On his comfortable tour bus, resting on the come-down end of a night entertaining, JJ Grey, of JJ Grey and Mofro, a iconic music maker, shared his love of reggae, including obscure but profound artists like Yellowman, and musicians Grey considers “family,” like the Rev. Peyton also at Rooster Walk. Both Peyton and King credit Grey with being an instrumental aide in establishing their careers. The Rev. had said to tell JJ that he is “one of the coolest people alive.” JJ’s influences are many and diverse. “I’ve listened to everything from Sam Smith to Stevie Wonder, Lynyrd Skynyrd, James Brown, Donny Hathaway, Jerry Reed, The Dead Kennedys, Toots and the Maytals. Toots and I met,” he went on, “and we did music together.”

Rev. Peyton and His Big Damn Band, another group on the rise, including Rev’s wife, Washboard Breezy Peyton, and railin’ young drummer, Max Senteney, have one of the most energetic, muscular, and musical shows around. The Rev. says the key is a good show is for the audience to “feel something and have fun.” Most shows include setting fire to Breezy’s washboard.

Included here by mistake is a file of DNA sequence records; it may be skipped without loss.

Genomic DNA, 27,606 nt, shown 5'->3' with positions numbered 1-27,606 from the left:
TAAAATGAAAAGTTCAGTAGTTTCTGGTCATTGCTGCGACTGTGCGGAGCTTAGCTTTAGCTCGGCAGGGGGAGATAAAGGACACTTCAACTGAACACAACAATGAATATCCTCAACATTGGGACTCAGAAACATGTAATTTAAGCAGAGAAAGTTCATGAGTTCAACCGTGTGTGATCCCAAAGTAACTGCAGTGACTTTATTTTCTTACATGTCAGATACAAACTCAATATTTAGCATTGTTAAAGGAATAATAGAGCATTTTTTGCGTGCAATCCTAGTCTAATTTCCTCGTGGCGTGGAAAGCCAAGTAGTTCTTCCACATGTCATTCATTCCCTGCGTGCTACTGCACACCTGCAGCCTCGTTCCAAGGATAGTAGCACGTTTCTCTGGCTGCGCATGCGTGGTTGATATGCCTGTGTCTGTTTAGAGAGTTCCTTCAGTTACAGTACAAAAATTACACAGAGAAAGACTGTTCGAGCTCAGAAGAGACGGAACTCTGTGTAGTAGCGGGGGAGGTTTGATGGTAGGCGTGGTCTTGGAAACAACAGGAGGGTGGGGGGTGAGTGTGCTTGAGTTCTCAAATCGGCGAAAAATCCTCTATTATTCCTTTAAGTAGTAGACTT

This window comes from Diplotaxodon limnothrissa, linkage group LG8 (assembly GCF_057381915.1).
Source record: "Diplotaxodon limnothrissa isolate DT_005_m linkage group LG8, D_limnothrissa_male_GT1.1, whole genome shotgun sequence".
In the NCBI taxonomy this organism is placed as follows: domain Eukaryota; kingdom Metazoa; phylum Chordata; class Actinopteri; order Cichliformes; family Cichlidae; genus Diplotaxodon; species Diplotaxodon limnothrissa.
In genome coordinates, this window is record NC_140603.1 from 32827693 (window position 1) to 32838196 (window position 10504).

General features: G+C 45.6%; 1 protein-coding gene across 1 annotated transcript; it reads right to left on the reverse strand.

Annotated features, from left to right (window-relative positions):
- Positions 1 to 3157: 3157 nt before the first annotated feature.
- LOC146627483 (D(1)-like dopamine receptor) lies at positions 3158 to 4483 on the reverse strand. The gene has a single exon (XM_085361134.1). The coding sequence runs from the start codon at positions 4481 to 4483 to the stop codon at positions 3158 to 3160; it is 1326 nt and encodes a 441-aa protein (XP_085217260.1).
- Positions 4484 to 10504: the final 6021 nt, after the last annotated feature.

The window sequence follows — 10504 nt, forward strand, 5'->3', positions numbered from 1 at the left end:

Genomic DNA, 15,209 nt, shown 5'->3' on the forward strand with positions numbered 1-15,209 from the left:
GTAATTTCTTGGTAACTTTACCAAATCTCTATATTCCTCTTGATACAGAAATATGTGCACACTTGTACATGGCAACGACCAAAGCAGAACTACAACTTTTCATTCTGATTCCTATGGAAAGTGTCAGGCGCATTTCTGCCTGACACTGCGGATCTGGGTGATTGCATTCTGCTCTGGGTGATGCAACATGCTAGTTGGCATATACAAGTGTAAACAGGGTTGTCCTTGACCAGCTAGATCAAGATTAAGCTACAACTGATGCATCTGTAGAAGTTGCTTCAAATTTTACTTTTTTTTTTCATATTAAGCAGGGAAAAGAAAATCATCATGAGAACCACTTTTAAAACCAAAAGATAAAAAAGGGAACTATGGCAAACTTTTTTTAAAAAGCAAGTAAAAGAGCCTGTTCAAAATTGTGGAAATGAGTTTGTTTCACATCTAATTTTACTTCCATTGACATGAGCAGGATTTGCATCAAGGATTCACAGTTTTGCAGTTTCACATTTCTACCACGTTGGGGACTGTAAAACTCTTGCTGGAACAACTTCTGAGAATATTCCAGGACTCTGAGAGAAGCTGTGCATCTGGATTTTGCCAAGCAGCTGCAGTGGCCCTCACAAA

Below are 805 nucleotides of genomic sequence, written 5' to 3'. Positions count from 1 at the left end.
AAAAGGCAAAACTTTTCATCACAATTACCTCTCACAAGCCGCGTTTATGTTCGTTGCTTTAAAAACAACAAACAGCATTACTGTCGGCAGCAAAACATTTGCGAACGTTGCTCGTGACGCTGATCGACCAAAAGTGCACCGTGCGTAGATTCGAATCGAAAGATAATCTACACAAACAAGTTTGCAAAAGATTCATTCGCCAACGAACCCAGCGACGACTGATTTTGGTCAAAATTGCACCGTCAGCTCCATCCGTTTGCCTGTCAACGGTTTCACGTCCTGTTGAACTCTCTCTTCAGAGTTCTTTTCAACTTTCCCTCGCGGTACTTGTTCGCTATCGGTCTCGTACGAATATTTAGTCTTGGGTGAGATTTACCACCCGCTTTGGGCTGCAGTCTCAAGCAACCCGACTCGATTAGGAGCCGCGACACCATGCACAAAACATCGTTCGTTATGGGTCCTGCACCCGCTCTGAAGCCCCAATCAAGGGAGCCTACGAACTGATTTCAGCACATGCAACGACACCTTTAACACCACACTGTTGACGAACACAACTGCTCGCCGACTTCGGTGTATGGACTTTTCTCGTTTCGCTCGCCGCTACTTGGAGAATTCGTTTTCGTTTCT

One of the hottest commodities in country/roots/Americana is Western Canadian Colter Wall, showing emotion like a heart breaking in his face. Or, there’s a dry, quiet twinkle in his eye. His voice is at a depth vocally and lyrically beyond his age, another 20-something. Influences for the country singer are surprising, like Arlo Guthrie’s counter-culture classic, Alice’s Restaurant. Rooted in country, Wild Ponies took their stage by storm. The duo is a couple as well, sharing thoughts, ideas, and music 24-7. They pack as much excitement into two bodies as possible.

Artists-at-Large sat in with many bands and played as a group as well. One of these was Ron Holloway, master sax player, with gorgeous antique instruments wearing a handsome gold and brown dashiki, who has played with everyone from Dizzie Gillespie and Sonny Rollins to Susan Tedeschi . Overheard in the artists’ compound, Holloway told a story of avoiding contact before a gig recently with a current president by pretending to be absorbed in practice as the president and family walked by.